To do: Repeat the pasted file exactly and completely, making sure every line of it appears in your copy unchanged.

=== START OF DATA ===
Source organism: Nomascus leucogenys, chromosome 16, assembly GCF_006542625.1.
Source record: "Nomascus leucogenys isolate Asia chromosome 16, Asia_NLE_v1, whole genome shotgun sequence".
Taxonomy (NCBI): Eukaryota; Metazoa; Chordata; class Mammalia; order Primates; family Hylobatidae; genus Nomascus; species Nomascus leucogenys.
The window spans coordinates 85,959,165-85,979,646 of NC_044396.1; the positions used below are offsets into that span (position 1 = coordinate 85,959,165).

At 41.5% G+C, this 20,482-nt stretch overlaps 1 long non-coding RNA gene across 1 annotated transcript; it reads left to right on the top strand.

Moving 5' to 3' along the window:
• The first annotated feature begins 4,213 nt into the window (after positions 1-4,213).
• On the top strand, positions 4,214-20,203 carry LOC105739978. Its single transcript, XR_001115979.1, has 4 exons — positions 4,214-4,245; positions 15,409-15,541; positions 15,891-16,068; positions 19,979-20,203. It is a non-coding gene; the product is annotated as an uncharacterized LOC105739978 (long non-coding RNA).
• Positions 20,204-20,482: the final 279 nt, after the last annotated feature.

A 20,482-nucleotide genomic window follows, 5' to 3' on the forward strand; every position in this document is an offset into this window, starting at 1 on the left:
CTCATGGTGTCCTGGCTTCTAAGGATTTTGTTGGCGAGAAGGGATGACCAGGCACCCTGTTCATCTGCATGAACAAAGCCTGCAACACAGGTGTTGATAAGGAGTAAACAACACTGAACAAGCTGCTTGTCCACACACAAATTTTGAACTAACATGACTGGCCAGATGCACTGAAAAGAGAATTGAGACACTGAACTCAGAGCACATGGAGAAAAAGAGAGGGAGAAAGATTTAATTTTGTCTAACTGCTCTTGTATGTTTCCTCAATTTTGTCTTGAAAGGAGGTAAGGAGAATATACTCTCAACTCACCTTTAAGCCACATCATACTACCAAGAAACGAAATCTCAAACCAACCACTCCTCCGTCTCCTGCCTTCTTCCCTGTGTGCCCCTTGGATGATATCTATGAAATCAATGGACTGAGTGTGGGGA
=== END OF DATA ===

Source organism: Nomascus leucogenys, chromosome 16, assembly GCF_006542625.1.
Source record: "Nomascus leucogenys isolate Asia chromosome 16, Asia_NLE_v1, whole genome shotgun sequence".
Taxonomy (NCBI): Eukaryota; Metazoa; Chordata; class Mammalia; order Primates; family Hylobatidae; genus Nomascus; species Nomascus leucogenys.
The window spans coordinates 85,959,165-85,979,646 of NC_044396.1; the positions used below are offsets into that span (position 1 = coordinate 85,959,165).

At 41.5% G+C, this 20,482-nt stretch overlaps 1 long non-coding RNA gene across 1 annotated transcript; it reads left to right on the top strand.

Moving 5' to 3' along the window:
• The first annotated feature begins 4,213 nt into the window (after positions 1-4,213).
• On the top strand, positions 4,214-20,203 carry LOC105739978. Its single transcript, XR_001115979.1, has 4 exons — positions 4,214-4,245; positions 15,409-15,541; positions 15,891-16,068; positions 19,979-20,203. It is a non-coding gene; the product is annotated as an uncharacterized LOC105739978 (long non-coding RNA).
• Positions 20,204-20,482: the final 279 nt, after the last annotated feature.

A 20,482-nucleotide genomic window follows, 5' to 3' on the forward strand; every position in this document is an offset into this window, starting at 1 on the left:
CTCATGGTGTCCTGGCTTCTAAGGATTTTGTTGGCGAGAAGGGATGACCAGGCACCCTGTTCATCTGCATGAACAAAGCCTGCAACACAGGTGTTGATAAGGAGTAAACAACACTGAACAAGCTGCTTGTCCACACACAAATTTTGAACTAACATGACTGGCCAGATGCACTGAAAAGAGAATTGAGACACTGAACTCAGAGCACATGGAGAAAAAGAGAGGGAGAAAGATTTAATTTTGTCTAACTGCTCTTGTATGTTTCCTCAATTTTGTCTTGAAAGGAGGTAAGGAGAATATACTCTCAACTCACCTTTAAGCCACATCATACTACCAAGAAACGAAATCTCAAACCAACCACTCCTCCGTCTCCTGCCTTCTTCCCTGTGTGCCCCTTGGATGATATCTATGAAATCAATGGACTGAGTGTGGGGA